It was a typical day out with friends, when I realized that the louder it was in the restaurant we were in, the harder it was to hear out of my left ear. This had gone on for over a year and I associated it with allergies and ear wax build up. Later, when a friend questioned why I was reading their lips is when I realized I really couldn’t hear well. I made an appointment with the ear, nose and throat doctor. They cleaned out my ears and started me on allergy shots.

After a few weeks, I still couldn’t hear well out of my left ear and that it was even worse than it had ever been before. I went back to the ENT and he suggested I get an MRI. I received the news I wasn’t looking forward to that I had a 1.4 cm tumor in my left ear. The doctor suggested three options for me and I could make the decision. After research and reading, I made the decision to go with surgery and was recommended to see Dr. Eric Wilkinson at House Clinic Acoustic Neuroma Center at St. Vincent Medical Center in Los Angeles, California.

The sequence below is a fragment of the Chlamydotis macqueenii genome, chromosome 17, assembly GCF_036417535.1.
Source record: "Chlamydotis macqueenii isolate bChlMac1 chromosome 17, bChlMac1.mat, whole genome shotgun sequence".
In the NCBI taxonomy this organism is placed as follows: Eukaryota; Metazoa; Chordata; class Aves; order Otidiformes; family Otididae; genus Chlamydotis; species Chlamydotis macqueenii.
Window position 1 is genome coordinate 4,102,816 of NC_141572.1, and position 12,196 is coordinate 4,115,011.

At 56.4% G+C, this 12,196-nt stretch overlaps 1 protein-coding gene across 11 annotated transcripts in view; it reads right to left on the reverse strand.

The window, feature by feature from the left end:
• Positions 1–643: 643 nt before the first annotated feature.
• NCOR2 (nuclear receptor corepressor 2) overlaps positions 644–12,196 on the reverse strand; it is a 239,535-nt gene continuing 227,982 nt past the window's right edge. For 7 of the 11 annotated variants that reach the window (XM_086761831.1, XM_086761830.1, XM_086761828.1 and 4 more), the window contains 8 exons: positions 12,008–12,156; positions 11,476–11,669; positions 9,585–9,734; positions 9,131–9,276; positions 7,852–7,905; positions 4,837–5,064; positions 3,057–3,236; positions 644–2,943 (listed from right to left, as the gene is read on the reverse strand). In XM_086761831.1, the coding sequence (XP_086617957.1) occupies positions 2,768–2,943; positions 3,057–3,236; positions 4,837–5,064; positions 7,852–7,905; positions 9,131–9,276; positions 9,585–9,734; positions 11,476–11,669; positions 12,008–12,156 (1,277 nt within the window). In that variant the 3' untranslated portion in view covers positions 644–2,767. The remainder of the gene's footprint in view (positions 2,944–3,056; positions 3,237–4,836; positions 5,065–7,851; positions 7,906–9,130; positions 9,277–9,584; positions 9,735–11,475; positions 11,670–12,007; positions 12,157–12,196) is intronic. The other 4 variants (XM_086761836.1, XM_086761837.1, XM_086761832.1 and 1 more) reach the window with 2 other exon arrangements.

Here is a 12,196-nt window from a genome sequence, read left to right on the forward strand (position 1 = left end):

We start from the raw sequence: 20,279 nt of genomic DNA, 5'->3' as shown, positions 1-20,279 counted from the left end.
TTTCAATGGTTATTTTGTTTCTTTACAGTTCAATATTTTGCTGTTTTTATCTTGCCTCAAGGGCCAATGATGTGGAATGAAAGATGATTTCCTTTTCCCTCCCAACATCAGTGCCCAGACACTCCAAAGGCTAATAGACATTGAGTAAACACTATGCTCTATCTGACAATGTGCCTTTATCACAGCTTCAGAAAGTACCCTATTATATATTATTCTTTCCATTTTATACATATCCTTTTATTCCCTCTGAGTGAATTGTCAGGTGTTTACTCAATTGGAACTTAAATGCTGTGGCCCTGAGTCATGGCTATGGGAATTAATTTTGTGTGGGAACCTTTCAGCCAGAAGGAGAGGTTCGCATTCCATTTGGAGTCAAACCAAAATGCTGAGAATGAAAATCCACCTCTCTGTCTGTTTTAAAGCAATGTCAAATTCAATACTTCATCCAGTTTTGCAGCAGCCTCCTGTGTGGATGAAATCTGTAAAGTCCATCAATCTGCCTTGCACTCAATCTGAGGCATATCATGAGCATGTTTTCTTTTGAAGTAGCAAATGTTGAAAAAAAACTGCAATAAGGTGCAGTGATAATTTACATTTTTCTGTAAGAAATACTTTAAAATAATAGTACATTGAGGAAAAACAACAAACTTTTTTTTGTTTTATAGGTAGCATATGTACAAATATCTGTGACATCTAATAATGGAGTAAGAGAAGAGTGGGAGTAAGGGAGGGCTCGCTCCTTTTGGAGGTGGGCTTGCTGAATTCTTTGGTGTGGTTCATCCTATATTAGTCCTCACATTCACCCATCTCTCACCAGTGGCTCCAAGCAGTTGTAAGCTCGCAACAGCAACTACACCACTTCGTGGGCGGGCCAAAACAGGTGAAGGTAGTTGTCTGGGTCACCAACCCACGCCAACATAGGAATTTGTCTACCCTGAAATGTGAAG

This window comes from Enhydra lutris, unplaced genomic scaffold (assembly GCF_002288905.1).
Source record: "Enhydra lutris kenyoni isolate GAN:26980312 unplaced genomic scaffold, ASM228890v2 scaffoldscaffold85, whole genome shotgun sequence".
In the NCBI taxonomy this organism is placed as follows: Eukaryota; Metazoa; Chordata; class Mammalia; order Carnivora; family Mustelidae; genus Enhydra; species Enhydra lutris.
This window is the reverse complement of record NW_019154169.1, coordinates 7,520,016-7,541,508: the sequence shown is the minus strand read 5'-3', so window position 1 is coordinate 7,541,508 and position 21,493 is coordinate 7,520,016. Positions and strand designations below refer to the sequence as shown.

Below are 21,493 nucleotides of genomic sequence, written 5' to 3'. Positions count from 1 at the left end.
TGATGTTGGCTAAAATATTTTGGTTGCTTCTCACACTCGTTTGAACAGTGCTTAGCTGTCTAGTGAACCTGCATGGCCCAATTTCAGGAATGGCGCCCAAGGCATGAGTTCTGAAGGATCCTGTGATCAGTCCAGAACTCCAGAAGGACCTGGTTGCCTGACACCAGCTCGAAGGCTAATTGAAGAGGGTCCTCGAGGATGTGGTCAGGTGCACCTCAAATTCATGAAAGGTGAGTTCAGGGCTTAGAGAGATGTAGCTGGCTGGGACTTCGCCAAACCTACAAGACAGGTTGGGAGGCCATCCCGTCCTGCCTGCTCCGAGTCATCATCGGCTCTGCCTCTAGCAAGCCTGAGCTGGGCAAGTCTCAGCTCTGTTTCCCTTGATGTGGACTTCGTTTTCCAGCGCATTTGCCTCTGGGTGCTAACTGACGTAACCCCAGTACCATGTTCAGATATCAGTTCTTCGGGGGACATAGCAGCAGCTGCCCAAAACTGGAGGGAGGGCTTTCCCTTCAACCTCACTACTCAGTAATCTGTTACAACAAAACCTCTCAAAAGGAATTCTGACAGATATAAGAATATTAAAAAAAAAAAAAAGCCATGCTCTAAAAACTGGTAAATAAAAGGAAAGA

I knew surgery was the best option even as scary as it was. I have never had major surgery nor have I ever had to stay multiple days in the hospital. I decided before mysurgery that I would live it up and spend the weekend before with my girlfriends at the Route 91 Concert in Las Vegas. Although I was not injured in the shooting, it would be the most traumatic experience I have ever had to endure. After the concert, I was numb to the fact that I was about to have a craniotomy a week and half later. I knew I needed to be strong and continue with the surgery even though my heart was breaking.

To my surprise, the staff at St. Vincent Medical Center and House Clinic was amazing after explaining what I had been through. I am now recovering well and was even able to walk on the beach a week post surgery. Strength and courage go a long way and I am forever grateful to be alive and well today.

Rhonda Martines

Las Vegas, NV

― Rhonda Martines, Acoustic Neuroma, Las Vegas NV